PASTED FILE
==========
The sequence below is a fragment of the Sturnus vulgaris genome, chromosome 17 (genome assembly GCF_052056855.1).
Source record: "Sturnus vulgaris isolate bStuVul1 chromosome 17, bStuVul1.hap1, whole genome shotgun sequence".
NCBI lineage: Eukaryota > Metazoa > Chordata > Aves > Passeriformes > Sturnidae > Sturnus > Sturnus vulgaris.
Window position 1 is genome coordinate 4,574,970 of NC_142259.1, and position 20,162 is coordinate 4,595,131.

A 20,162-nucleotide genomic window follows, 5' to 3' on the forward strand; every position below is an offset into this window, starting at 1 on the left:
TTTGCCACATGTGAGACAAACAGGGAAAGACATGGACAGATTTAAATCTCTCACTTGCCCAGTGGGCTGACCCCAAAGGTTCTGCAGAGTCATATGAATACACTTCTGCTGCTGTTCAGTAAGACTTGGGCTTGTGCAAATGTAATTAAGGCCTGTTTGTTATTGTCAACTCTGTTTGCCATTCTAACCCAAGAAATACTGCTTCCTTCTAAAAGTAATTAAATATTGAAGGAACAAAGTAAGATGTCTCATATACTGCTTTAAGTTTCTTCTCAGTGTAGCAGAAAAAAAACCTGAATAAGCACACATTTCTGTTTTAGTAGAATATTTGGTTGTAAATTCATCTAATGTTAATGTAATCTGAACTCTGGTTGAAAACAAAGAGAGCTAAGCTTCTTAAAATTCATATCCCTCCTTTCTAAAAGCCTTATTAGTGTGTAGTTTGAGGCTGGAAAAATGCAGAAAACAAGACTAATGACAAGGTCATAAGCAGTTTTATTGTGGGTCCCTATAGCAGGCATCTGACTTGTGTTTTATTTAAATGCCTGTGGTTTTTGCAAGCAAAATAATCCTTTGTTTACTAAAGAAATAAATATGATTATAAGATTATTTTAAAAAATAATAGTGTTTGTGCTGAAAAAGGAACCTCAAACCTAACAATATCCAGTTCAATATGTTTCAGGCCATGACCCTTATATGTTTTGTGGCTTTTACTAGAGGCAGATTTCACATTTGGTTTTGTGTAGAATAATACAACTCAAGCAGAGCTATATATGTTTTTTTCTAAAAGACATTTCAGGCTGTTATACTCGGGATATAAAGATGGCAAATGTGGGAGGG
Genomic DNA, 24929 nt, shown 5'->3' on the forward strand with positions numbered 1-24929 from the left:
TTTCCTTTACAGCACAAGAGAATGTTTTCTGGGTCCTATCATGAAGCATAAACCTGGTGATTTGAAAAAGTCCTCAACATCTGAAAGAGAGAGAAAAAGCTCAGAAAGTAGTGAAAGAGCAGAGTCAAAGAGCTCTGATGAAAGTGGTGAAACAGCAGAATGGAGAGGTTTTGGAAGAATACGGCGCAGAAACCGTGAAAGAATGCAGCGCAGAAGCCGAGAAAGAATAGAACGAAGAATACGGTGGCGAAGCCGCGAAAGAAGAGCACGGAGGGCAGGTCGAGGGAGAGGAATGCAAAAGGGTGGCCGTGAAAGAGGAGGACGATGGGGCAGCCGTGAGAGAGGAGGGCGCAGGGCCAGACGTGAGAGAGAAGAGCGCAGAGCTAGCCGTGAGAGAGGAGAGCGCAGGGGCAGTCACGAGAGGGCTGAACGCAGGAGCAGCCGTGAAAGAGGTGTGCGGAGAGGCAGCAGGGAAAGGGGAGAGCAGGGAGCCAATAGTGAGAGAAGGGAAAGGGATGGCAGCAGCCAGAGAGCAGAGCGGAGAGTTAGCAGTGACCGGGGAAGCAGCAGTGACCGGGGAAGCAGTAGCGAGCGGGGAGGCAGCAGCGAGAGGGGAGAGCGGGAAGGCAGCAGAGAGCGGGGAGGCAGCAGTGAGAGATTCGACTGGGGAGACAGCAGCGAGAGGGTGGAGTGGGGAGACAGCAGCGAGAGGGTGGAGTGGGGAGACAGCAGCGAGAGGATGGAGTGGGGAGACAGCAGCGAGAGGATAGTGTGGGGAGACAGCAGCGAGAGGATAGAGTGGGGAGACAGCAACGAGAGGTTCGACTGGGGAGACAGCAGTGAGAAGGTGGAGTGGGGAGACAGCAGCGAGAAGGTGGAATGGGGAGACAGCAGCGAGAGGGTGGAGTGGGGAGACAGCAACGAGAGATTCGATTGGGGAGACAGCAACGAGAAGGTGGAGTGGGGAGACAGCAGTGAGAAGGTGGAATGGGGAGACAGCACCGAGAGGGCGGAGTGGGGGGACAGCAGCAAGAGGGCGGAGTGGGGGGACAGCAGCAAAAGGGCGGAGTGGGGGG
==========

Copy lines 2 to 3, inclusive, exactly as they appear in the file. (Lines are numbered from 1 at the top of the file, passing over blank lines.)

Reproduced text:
Source record: "Sturnus vulgaris isolate bStuVul1 chromosome 17, bStuVul1.hap1, whole genome shotgun sequence".
NCBI lineage: Eukaryota > Metazoa > Chordata > Aves > Passeriformes > Sturnidae > Sturnus > Sturnus vulgaris.